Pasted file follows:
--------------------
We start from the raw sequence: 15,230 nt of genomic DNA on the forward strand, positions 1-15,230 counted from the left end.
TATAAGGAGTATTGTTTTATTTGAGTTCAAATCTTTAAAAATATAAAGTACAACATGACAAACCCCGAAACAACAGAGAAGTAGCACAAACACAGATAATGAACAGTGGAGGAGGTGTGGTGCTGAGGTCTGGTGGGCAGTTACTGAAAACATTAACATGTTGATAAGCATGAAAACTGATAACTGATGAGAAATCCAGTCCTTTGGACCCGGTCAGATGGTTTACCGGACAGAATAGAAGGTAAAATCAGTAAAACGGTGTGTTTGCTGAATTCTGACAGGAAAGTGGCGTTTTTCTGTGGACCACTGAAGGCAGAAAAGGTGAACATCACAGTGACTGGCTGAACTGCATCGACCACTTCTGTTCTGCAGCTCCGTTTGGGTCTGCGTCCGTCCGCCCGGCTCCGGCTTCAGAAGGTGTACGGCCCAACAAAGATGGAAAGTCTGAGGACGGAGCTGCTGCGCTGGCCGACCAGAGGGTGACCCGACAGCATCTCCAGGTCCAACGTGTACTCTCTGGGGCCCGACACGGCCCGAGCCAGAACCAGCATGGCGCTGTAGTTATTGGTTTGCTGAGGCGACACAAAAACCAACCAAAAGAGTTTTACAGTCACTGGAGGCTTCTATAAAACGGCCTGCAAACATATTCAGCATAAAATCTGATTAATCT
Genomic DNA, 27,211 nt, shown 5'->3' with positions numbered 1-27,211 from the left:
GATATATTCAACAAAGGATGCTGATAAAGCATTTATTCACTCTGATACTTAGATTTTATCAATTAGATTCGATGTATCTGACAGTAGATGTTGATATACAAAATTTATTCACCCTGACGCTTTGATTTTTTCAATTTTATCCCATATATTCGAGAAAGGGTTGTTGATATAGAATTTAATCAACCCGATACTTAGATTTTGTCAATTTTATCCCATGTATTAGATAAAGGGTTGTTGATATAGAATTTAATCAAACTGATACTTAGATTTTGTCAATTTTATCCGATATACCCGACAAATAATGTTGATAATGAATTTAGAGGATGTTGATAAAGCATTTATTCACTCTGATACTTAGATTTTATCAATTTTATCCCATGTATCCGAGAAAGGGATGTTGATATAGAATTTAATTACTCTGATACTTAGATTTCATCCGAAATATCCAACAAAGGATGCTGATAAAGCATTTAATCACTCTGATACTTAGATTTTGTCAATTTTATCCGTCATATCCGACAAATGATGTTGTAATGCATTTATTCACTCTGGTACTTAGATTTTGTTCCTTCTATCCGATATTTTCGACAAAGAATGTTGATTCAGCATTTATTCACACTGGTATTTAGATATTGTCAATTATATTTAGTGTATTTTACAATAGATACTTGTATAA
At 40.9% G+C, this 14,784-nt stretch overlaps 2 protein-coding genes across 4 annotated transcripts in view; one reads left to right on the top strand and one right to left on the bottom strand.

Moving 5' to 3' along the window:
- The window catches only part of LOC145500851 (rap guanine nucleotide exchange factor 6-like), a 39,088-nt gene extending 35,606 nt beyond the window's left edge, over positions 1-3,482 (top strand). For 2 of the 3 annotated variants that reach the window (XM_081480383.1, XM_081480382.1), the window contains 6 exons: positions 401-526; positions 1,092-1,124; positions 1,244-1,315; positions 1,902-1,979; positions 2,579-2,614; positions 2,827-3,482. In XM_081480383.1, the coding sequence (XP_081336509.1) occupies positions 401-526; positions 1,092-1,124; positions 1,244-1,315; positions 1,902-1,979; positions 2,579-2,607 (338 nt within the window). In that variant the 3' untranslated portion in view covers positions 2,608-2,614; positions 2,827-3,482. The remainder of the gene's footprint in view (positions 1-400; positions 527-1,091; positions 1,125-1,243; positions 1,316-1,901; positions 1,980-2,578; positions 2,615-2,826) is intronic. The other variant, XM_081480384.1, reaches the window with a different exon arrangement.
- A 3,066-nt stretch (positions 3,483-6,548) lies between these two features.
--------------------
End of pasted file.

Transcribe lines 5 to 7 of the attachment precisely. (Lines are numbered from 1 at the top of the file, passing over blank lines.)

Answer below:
At 40.9% G+C, this 14,784-nt stretch overlaps 2 protein-coding genes across 4 annotated transcripts in view; one reads left to right on the top strand and one right to left on the bottom strand.

Moving 5' to 3' along the window:
- The window catches only part of LOC145500851 (rap guanine nucleotide exchange factor 6-like), a 39,088-nt gene extending 35,606 nt beyond the window's left edge, over positions 1-3,482 (top strand). For 2 of the 3 annotated variants that reach the window (XM_081480383.1, XM_081480382.1), the window contains 6 exons: positions 401-526; positions 1,092-1,124; positions 1,244-1,315; positions 1,902-1,979; positions 2,579-2,614; positions 2,827-3,482. In XM_081480383.1, the coding sequence (XP_081336509.1) occupies positions 401-526; positions 1,092-1,124; positions 1,244-1,315; positions 1,902-1,979; positions 2,579-2,607 (338 nt within the window). In that variant the 3' untranslated portion in view covers positions 2,608-2,614; positions 2,827-3,482. The remainder of the gene's footprint in view (positions 1-400; positions 527-1,091; positions 1,125-1,243; positions 1,316-1,901; positions 1,980-2,578; positions 2,615-2,826) is intronic. The other variant, XM_081480384.1, reaches the window with a different exon arrangement.